MacColl was born and grew up in Croydon, the daughter of folk singer Ewan MacColl and dancer and choreographer Jean Newlove. According to her parents, she had a natural ear for music, teaching herself the harmonies to The Beach Boys’ ‘Good Vibrations’ aged seven, and winning a national poetry competition at the same age. As she grew older, MacColl turned her thoughts to writing pop, joining local punk band the Drug Addix as a backing singer under the pseudonym Mandy Doubt in 1978. There, she caught the attention of Stiff Records executives, who signed her that same year, and produced the single ‘They Don’t Know’. This should have been her first hit – but a Stiff distributors strike meant that it never reached shops or the singles charts. Instead, it became a huge international hit for Tracey Ullman, launching her Emmy-winning career. Shortly after, MacColl made the move to Polydor (the first in a series of record labels), and made the album Desperate Character in 1981. This spawned one of her better known songs, ‘There’s a Guy Works Down the Chip Shop Swears He’s Elvis,’ in which she cheekily sings ‘But he’s a liar and I’m not sure about you.’ This would be a common theme for MacColl – lying men and how to deal with them. ‘If I do write about women, they don’t tend to be victims,’ she said in one interview. Her fierce pride and strength was juxtaposed with a gentle, warm tone to her voice. In the words of Billy Bragg, close friend and co-writer on her version of ‘A New England’: ‘she wrote like a playwright and sang like an angel.’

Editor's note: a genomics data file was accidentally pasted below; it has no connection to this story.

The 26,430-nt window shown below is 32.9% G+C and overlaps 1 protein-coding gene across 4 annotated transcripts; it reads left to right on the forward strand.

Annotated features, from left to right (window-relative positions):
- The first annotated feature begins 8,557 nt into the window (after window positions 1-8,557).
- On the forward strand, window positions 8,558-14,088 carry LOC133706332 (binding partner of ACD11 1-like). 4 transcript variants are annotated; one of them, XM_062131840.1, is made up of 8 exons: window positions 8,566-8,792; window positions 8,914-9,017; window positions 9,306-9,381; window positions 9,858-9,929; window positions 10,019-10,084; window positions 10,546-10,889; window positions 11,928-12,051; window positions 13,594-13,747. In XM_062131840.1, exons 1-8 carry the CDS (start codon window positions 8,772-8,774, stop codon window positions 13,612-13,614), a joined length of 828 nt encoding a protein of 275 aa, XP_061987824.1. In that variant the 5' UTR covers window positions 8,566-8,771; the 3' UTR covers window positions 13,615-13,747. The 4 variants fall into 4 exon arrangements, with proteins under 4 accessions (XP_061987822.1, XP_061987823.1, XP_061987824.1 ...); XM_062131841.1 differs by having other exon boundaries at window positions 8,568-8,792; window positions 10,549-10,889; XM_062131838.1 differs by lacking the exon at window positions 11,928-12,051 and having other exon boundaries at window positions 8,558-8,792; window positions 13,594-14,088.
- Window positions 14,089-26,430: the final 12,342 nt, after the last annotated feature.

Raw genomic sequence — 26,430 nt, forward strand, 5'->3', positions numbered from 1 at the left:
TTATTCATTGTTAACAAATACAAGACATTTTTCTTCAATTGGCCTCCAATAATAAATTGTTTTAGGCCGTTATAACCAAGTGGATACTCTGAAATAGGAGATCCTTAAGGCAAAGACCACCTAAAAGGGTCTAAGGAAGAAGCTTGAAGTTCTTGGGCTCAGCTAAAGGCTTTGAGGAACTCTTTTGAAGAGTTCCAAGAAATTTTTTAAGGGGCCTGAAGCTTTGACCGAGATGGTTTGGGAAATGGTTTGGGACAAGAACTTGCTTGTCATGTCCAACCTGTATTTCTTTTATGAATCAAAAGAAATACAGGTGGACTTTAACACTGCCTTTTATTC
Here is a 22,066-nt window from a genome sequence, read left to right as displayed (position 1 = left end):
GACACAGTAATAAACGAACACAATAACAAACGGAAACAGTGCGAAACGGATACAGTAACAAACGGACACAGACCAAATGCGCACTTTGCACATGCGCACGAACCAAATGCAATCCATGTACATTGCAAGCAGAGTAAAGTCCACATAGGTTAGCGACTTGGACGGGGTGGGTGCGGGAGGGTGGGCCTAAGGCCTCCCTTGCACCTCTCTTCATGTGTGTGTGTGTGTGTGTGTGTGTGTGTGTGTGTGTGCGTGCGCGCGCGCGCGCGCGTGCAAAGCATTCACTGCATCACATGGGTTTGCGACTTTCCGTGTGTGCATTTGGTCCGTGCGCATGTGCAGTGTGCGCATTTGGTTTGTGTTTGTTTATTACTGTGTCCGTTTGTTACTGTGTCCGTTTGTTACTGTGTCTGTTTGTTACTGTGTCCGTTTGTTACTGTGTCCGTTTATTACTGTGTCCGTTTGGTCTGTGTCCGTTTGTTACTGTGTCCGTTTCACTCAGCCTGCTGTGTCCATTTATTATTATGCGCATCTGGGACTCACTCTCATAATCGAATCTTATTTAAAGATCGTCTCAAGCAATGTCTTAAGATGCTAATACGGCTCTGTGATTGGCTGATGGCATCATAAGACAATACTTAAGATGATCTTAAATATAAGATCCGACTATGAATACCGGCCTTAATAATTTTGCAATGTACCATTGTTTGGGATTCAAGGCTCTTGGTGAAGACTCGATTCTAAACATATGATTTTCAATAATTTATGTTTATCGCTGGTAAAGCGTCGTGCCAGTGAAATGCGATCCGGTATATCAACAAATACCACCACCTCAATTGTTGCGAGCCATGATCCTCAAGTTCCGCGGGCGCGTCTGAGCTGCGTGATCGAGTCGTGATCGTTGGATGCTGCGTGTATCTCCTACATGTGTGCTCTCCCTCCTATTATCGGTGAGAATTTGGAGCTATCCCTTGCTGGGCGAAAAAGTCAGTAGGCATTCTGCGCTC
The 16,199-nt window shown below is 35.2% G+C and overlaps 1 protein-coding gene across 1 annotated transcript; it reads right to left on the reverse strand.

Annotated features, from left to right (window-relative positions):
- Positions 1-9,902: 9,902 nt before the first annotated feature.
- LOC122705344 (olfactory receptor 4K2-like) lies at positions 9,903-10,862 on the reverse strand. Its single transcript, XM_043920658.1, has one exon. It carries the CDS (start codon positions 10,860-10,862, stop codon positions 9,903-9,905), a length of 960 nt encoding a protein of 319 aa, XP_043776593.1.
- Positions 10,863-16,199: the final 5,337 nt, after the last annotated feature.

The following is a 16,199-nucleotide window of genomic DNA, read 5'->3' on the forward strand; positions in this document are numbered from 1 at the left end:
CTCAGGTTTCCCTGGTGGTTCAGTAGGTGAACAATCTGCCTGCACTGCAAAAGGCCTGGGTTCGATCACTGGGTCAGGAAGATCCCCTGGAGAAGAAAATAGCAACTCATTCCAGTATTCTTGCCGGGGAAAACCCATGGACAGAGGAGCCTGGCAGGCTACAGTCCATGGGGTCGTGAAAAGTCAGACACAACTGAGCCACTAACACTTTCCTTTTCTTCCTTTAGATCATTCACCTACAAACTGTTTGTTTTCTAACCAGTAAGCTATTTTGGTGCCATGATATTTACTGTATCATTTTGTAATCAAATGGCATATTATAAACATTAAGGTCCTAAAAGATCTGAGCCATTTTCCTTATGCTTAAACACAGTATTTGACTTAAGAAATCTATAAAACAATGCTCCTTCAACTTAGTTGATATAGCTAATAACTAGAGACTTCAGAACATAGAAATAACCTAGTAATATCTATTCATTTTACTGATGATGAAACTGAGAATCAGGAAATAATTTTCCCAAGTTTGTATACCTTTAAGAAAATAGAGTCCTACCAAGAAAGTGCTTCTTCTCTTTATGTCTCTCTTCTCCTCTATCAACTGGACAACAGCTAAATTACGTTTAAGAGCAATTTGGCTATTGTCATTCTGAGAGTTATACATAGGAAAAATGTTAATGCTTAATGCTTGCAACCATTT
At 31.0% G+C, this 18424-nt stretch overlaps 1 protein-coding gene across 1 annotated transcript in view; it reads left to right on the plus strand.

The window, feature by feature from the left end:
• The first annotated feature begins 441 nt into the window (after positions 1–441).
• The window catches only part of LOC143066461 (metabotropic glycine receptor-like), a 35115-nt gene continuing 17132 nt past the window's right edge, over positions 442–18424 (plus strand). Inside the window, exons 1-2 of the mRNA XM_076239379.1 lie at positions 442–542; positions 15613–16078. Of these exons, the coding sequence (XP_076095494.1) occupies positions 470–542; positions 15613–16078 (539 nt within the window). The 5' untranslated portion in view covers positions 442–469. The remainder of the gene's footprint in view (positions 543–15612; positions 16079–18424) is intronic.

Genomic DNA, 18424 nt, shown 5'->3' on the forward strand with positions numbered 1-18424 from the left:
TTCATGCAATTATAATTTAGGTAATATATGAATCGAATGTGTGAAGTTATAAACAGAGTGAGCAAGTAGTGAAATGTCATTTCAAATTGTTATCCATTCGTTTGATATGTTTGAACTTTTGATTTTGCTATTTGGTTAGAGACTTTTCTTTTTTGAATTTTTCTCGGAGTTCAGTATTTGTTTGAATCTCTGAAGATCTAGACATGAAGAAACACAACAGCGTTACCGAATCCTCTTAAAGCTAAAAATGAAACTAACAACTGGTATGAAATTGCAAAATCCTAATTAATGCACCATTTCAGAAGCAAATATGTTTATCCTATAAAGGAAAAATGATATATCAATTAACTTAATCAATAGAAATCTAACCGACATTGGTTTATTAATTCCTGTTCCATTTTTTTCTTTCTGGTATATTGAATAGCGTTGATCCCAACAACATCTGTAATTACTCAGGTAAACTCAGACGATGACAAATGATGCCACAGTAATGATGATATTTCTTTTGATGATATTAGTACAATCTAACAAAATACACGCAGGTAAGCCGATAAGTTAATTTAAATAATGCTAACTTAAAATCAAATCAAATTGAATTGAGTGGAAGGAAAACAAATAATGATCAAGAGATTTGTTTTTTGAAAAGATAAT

MacColl followed this with Kite for Virgin Records in 1989, which many regard as her best album. Here, the influence of The Smiths (for whom she was a close friend and a regular backing singer) became most obvious. Mark Nevin, fellow musician and friend, claims that Morrissey made her realise that she could ‘write about anything.’ The frank, sombre (but firmly tongue in cheek) sound of songs such as ‘What Do Pretty Girls Do?’ and ‘Tread Lightly’ testifies to this, as does Johnny Marr’s jangly guitar playing. Marr, her one-time flatmate as well as guitar player, remembers ‘one of England’s greatest ever pop-lyricists: she believed that her songs should be almost like mini-novels, and she was a fucking Jedi at harmony.’ Indeed, her music is the sonic equivalent of a Victoria Sponge: layers of perfect chord sequences colour each song, creating endless nooks and crannies in which to lose yourself. Former husband and Grammy-winning producer Steve Lilywhite, says ‘she sang like a keyboard, with absolutely no vibrato, so got a very clear pure sound, like a Beach Boys thing.’ MacColl used to tell the sound engineers to put the mike into a specific position, whilst she would do take after take, singing into it from different angles. This lends a rare richness to her work, prompting Morrissey to call her ‘a supreme original,’ and which resulted in much more work as a backing singer, for the likes of Talking Heads, Simple Minds, and Robert Plant. With a voice like hers, lyrical ability rivalled by few, as well as endless famous supporters, one would have thought that her career might have gained momentum. MacColl, though, suffered from crippling stage fright, as well as what Lilywhite called a reluctance to be a pop star. Interviews with the press, magazine shoots and putting up with PR crap bored her, so she often stayed away.